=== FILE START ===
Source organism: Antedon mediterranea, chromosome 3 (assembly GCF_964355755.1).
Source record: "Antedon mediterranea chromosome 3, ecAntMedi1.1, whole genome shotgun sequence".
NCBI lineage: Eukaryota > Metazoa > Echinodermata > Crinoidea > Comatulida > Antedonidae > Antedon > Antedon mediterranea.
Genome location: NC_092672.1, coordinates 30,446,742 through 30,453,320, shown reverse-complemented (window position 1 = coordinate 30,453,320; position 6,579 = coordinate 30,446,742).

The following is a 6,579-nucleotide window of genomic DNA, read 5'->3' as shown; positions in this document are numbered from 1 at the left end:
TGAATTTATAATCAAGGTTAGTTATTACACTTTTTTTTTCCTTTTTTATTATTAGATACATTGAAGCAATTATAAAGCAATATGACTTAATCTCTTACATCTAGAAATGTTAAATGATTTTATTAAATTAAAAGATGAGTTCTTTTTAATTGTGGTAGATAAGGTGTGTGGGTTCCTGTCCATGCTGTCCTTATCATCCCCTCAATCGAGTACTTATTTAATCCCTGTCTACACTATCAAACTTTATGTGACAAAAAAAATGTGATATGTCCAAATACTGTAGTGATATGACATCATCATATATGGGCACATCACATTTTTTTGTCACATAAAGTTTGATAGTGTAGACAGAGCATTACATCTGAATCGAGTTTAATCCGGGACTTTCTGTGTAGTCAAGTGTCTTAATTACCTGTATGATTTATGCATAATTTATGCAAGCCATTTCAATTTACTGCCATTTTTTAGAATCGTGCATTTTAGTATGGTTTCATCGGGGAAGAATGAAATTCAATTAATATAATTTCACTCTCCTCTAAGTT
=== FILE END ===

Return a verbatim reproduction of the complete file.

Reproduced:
Source organism: Antedon mediterranea, chromosome 3 (assembly GCF_964355755.1).
Source record: "Antedon mediterranea chromosome 3, ecAntMedi1.1, whole genome shotgun sequence".
NCBI lineage: Eukaryota > Metazoa > Echinodermata > Crinoidea > Comatulida > Antedonidae > Antedon > Antedon mediterranea.
Genome location: NC_092672.1, coordinates 30,446,742 through 30,453,320, shown reverse-complemented (window position 1 = coordinate 30,453,320; position 6,579 = coordinate 30,446,742).

The following is a 6,579-nucleotide window of genomic DNA, read 5'->3' as shown; positions in this document are numbered from 1 at the left end:
TGAATTTATAATCAAGGTTAGTTATTACACTTTTTTTTTCCTTTTTTATTATTAGATACATTGAAGCAATTATAAAGCAATATGACTTAATCTCTTACATCTAGAAATGTTAAATGATTTTATTAAATTAAAAGATGAGTTCTTTTTAATTGTGGTAGATAAGGTGTGTGGGTTCCTGTCCATGCTGTCCTTATCATCCCCTCAATCGAGTACTTATTTAATCCCTGTCTACACTATCAAACTTTATGTGACAAAAAAAATGTGATATGTCCAAATACTGTAGTGATATGACATCATCATATATGGGCACATCACATTTTTTTGTCACATAAAGTTTGATAGTGTAGACAGAGCATTACATCTGAATCGAGTTTAATCCGGGACTTTCTGTGTAGTCAAGTGTCTTAATTACCTGTATGATTTATGCATAATTTATGCAAGCCATTTCAATTTACTGCCATTTTTTAGAATCGTGCATTTTAGTATGGTTTCATCGGGGAAGAATGAAATTCAATTAATATAATTTCACTCTCCTCTAAGTT